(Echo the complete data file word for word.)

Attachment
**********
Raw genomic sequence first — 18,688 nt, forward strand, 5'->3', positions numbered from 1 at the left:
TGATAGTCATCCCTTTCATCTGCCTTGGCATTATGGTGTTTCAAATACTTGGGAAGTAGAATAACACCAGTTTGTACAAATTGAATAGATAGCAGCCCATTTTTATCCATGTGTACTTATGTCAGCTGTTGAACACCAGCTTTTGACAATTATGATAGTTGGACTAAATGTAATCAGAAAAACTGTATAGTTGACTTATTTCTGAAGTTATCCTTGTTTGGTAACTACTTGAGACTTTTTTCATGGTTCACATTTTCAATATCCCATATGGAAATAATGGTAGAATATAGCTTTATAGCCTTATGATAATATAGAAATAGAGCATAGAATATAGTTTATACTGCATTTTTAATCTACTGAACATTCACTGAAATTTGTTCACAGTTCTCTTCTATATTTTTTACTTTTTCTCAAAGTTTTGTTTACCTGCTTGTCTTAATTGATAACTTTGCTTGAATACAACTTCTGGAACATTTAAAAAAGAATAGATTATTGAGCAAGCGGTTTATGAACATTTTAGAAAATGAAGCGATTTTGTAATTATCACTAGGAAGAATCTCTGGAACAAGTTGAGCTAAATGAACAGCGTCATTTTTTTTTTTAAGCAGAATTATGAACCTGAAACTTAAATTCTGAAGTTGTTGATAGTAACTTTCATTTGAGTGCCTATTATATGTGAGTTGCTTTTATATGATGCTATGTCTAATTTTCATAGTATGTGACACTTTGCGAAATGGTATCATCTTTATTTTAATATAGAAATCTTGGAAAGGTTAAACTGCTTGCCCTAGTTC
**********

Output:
Raw genomic sequence first — 18,688 nt, forward strand, 5'->3', positions numbered from 1 at the left:
TGATAGTCATCCCTTTCATCTGCCTTGGCATTATGGTGTTTCAAATACTTGGGAAGTAGAATAACACCAGTTTGTACAAATTGAATAGATAGCAGCCCATTTTTATCCATGTGTACTTATGTCAGCTGTTGAACACCAGCTTTTGACAATTATGATAGTTGGACTAAATGTAATCAGAAAAACTGTATAGTTGACTTATTTCTGAAGTTATCCTTGTTTGGTAACTACTTGAGACTTTTTTCATGGTTCACATTTTCAATATCCCATATGGAAATAATGGTAGAATATAGCTTTATAGCCTTATGATAATATAGAAATAGAGCATAGAATATAGTTTATACTGCATTTTTAATCTACTGAACATTCACTGAAATTTGTTCACAGTTCTCTTCTATATTTTTTACTTTTTCTCAAAGTTTTGTTTACCTGCTTGTCTTAATTGATAACTTTGCTTGAATACAACTTCTGGAACATTTAAAAAAGAATAGATTATTGAGCAAGCGGTTTATGAACATTTTAGAAAATGAAGCGATTTTGTAATTATCACTAGGAAGAATCTCTGGAACAAGTTGAGCTAAATGAACAGCGTCATTTTTTTTTTTAAGCAGAATTATGAACCTGAAACTTAAATTCTGAAGTTGTTGATAGTAACTTTCATTTGAGTGCCTATTATATGTGAGTTGCTTTTATATGATGCTATGTCTAATTTTCATAGTATGTGACACTTTGCGAAATGGTATCATCTTTATTTTAATATAGAAATCTTGGAAAGGTTAAACTGCTTGCCCTAGTTC